If you were a real socialist you might argue that the Federal government’s pro-business take on immigration shifts more economic benefit into the hands of the business class at the expense of the working class. How so? Unchecked immigration gives businesses access to cheap labour while the social infrastructure and housing markets are worse and more expensive for that same workforce. Workers pay more, businesses pay less. But I won’t say that, comrade.

Politician shaking hands with new Canadian Immigrants

Poilievre To the Rescue of Our Housing Market? Uh, No.

In August of 2023, holding a press conference with reporters, Conservative leader Pierre Poilievre discussed immigration:

Poilievre slams the Liberal target as driven by Trudeau’s “ideology,” but he did not answer repeated questions about whether he would consider reducing the number.

He said that a Conservative government would base its immigration policy on the needs of private-sector employers…

More recently, on January 12, 2024, and seemingly in response to public outcry, Poilievre changed his tune. The move from hinging immigration to business needs to tying it to housing starts. Whew. That was quick. But you’ll also note that: (1) there’s no meat on that bone in terms of real commitment and (2) Poilievre changes his mind to suit the political climate which makes him a politician and not a leader.

As is politically expedient, Poilievre and Trudeau both keep it vague and loosely commit to anything with broad talking points versus actual plans. Keep this front of mind all you political animals. Both major parties in Canada have refused to alleviate our housing crisis with a sensible plan to limit immigration.

So, to oversimplify things you could say that the political right wants immigration for the access to cheap and plentiful labour and the left wants immigration for macroeconomic and political reasons including pandering to their left-leaning supporters who publicly embrace any strategy that seems in contradiction to the right’s.

Why is Housing So Expensive in Ontario, Canada and Why Can’t I Find a Doctor?

All Canadian politicians want significant immigration but the real question we should all be asking is “how do we do that while not making home ownership or commuting or finding a doctor or going to an ER impossible?” As this article was written, on a Sunday winter afternoon in early 2024, wait times at Sunnybrook Hospital’s ER are 6 hours and 49 minutes. This is not okay. Anyone with a brain could tell you that adding more humanity to the problem without more hospital funding will result in wait times longer than the current seven hours.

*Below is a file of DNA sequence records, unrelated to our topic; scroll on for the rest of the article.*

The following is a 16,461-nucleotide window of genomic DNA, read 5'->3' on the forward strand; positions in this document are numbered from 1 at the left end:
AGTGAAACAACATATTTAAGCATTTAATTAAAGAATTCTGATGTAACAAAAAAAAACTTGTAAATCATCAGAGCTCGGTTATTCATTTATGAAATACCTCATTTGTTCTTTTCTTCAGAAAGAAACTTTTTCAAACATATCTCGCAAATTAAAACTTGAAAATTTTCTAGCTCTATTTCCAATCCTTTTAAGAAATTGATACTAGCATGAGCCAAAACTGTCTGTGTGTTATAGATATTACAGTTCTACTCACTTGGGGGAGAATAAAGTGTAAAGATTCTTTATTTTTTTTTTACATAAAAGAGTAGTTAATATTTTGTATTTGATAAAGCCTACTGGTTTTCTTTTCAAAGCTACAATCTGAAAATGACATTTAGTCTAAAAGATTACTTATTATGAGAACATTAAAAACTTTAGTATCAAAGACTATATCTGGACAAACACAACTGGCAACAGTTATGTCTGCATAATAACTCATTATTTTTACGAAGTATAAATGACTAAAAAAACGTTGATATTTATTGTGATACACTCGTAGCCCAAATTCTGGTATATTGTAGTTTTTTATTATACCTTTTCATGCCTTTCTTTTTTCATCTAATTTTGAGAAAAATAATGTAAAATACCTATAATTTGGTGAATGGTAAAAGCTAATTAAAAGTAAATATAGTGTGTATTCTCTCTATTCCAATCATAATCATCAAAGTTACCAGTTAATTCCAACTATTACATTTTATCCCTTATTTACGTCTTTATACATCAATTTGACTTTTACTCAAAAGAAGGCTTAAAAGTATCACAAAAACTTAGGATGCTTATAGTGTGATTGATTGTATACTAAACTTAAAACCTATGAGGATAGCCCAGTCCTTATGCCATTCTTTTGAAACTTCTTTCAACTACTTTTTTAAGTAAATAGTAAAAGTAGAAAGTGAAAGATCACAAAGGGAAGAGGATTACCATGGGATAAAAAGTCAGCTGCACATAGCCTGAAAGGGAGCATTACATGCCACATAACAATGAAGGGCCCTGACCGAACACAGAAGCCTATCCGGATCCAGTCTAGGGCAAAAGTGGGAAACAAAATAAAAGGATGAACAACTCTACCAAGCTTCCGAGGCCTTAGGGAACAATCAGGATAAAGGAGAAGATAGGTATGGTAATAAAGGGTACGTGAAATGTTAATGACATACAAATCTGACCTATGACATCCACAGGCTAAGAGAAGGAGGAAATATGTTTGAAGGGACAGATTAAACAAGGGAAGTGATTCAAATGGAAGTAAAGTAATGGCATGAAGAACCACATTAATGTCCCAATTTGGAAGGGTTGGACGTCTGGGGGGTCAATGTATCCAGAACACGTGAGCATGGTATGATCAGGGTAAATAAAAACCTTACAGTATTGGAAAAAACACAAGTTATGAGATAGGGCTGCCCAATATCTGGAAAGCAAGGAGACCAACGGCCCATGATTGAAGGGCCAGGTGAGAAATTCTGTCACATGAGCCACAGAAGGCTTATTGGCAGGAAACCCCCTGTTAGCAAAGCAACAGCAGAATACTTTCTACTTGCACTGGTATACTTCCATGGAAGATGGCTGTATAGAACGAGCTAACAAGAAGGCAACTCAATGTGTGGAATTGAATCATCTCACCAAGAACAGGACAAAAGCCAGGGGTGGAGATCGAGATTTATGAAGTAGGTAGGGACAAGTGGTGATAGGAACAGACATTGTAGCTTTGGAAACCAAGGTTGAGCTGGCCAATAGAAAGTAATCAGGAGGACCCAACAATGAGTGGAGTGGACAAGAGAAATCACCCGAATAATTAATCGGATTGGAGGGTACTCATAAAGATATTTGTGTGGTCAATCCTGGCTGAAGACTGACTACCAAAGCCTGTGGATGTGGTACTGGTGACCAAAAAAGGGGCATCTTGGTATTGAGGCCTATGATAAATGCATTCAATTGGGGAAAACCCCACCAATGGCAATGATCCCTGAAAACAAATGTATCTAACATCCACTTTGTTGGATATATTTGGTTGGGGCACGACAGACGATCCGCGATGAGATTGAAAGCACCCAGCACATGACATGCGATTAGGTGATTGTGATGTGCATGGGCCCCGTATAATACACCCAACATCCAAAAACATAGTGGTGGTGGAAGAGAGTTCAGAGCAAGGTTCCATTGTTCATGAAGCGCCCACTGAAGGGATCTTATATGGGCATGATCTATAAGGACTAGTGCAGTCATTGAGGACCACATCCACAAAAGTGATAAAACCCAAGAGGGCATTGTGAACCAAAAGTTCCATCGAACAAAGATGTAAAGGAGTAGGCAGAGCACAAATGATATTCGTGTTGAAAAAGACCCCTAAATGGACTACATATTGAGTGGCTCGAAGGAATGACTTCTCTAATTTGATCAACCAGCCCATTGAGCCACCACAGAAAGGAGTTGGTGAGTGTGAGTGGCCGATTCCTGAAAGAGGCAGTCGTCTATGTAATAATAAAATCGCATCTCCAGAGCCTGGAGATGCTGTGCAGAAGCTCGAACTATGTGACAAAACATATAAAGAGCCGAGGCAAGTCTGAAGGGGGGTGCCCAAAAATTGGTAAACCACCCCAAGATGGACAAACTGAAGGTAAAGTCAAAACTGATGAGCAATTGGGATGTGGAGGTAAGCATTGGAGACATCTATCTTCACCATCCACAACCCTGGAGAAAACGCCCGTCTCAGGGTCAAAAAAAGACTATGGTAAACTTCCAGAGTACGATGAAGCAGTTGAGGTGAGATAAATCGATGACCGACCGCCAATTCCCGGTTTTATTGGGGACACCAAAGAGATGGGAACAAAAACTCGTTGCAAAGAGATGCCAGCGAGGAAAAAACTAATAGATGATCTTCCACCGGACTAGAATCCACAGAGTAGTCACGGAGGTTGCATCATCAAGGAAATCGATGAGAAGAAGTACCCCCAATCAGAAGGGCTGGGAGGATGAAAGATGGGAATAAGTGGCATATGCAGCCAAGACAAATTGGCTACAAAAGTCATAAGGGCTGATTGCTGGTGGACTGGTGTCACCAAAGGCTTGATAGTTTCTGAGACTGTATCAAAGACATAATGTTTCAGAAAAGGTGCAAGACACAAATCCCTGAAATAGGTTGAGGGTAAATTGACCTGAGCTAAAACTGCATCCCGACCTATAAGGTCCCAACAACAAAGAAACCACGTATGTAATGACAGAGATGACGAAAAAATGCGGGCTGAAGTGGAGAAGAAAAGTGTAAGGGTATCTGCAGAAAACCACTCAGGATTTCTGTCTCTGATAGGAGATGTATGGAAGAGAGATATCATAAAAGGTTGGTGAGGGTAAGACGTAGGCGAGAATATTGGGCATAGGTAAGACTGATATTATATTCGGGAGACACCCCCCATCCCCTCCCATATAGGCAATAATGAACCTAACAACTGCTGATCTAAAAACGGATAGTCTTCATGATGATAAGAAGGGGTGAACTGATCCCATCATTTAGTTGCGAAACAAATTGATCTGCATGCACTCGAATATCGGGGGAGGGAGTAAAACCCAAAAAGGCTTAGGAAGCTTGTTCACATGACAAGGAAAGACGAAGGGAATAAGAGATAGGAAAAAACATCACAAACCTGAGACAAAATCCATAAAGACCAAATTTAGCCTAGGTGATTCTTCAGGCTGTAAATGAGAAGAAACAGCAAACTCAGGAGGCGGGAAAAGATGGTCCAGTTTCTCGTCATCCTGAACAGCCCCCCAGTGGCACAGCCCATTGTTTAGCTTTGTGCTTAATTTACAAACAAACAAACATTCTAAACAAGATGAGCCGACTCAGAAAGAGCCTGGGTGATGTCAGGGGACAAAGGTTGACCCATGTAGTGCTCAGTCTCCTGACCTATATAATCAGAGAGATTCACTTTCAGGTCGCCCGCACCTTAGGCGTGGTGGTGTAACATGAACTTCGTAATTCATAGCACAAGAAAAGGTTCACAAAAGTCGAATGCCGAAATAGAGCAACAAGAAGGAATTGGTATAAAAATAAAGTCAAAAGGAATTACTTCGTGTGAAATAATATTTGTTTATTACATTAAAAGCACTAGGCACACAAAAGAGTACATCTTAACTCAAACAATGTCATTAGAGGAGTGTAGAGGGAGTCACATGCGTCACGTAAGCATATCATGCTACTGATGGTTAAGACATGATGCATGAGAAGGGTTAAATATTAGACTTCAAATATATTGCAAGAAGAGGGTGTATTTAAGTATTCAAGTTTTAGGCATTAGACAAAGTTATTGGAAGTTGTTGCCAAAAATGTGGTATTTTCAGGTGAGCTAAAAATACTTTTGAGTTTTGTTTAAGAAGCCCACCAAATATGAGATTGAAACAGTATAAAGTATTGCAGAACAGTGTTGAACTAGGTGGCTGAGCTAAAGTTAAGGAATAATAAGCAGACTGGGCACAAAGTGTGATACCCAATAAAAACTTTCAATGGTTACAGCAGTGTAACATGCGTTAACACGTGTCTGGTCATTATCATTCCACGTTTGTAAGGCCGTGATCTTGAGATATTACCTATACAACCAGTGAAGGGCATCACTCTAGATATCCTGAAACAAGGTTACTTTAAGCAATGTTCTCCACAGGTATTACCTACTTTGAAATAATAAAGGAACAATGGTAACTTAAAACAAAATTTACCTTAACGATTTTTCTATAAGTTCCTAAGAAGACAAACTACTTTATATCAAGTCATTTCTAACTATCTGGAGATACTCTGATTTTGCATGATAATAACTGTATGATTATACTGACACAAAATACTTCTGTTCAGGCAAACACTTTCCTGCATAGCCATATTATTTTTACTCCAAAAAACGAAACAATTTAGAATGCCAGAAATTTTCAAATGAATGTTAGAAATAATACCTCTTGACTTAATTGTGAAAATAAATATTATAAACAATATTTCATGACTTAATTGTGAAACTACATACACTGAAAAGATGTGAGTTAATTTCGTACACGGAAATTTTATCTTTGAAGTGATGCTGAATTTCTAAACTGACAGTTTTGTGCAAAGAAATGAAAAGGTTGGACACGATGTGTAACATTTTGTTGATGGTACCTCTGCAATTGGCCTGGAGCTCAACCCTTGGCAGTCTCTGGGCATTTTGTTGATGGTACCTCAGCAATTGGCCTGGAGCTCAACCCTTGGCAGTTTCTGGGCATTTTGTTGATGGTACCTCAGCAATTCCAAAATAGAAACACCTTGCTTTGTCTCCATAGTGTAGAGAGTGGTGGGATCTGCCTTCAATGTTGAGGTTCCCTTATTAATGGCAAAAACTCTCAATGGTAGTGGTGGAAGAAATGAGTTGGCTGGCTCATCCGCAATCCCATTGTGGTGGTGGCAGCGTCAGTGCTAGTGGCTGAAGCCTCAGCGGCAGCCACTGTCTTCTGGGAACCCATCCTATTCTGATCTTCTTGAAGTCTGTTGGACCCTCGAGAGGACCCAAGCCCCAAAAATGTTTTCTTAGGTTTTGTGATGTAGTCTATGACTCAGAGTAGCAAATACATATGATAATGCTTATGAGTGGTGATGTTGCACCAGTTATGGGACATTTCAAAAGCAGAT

And here it is: unchecked immigration is destroying the Canada that I love by tearing the fabric of our social safety net through the sheer volume of humans that we throw at it. It is a reprehensible assault on all Canadians, new and old. Of course there are many home price pressures impacting affordability including high mortgage interest rates. But the root of high house prices in Canada is the most basic economic principle of supply and demand.

The Charter of Rights and Freedoms is Driving Up Ontario Home Prices

Compounding the immigration issue is our strict commitment to our Charter of Rights and Freedoms which declares:
Canadian citizens and permanent residents have the right to live or seek work anywhere in Canada. Governments in Canada can’t discriminate based on what province someone used to live or currently lives in.

This should have a big impact on our immigration policy, but seemingly doesn’t. Even with high cost and average home price in cities like Toronto and Vancouver. We know that in most years, 40-50 percent of all Canadian immigrants settle in Ontario. Fully three times the number of immigrants come to Ontario versus the second and third most popular destinations of choice, B.C. and Quebec. And typically about 70% of those immigrants coming to Ontario settle in the city of Toronto.

According to the Charter, the government cannot demand that immigrants settle in specific development zones. Or maybe areas that are short on labour or that have a glut of housing. The right to mobility plus the proclivity for immigrants to come straight to the GTA puts dramatic pressure on Toronto. The healthcare, roads, infrastructure, and social assistance programs, and oh yeah, HOUSING in Toronto all suffer.

How Do Federal Politicians Ignore This Data?

Knowing that Toronto and the GTA and Ontario are the likely destination of most new immigrants, it is amateur hour to not recognize the pressure that hundreds of thousands of new home hunters put on the cost of housing in the region.

This diatribe provides no answers, but points out some of the facts that the racist guy on the subway misses. Limiting immigration is not racist, it is sensible in the context of the daily lives of all Canadians. And especially Torontonians. I doubt that anyone would care half as much about immigration if more roads, hospitals, and housing were on offer. But they’re not. And that’s the practical, non-political, non-xenophobic problem with all this immigration.

House Prices in Canada and Ontario and Toronto are Unduly Pressured By Federal Immigration Policies

Toronto’s ultra-competitive housing market is outrageously under-supplied and thus expensive. The entire Canadian real estate market demand for housing makes it all but impossible for anyone to buy a home. Why is Housing So Expensive in Ontario? Immigration is driving real estate prices higher. Foreign investment in Canadian Real Estate is often cited as “the problem.” But in cities like Toronto, the pressure from immigration versus the lack of housing supply is a much bigger issue. And now you know why immigration isn’t helping.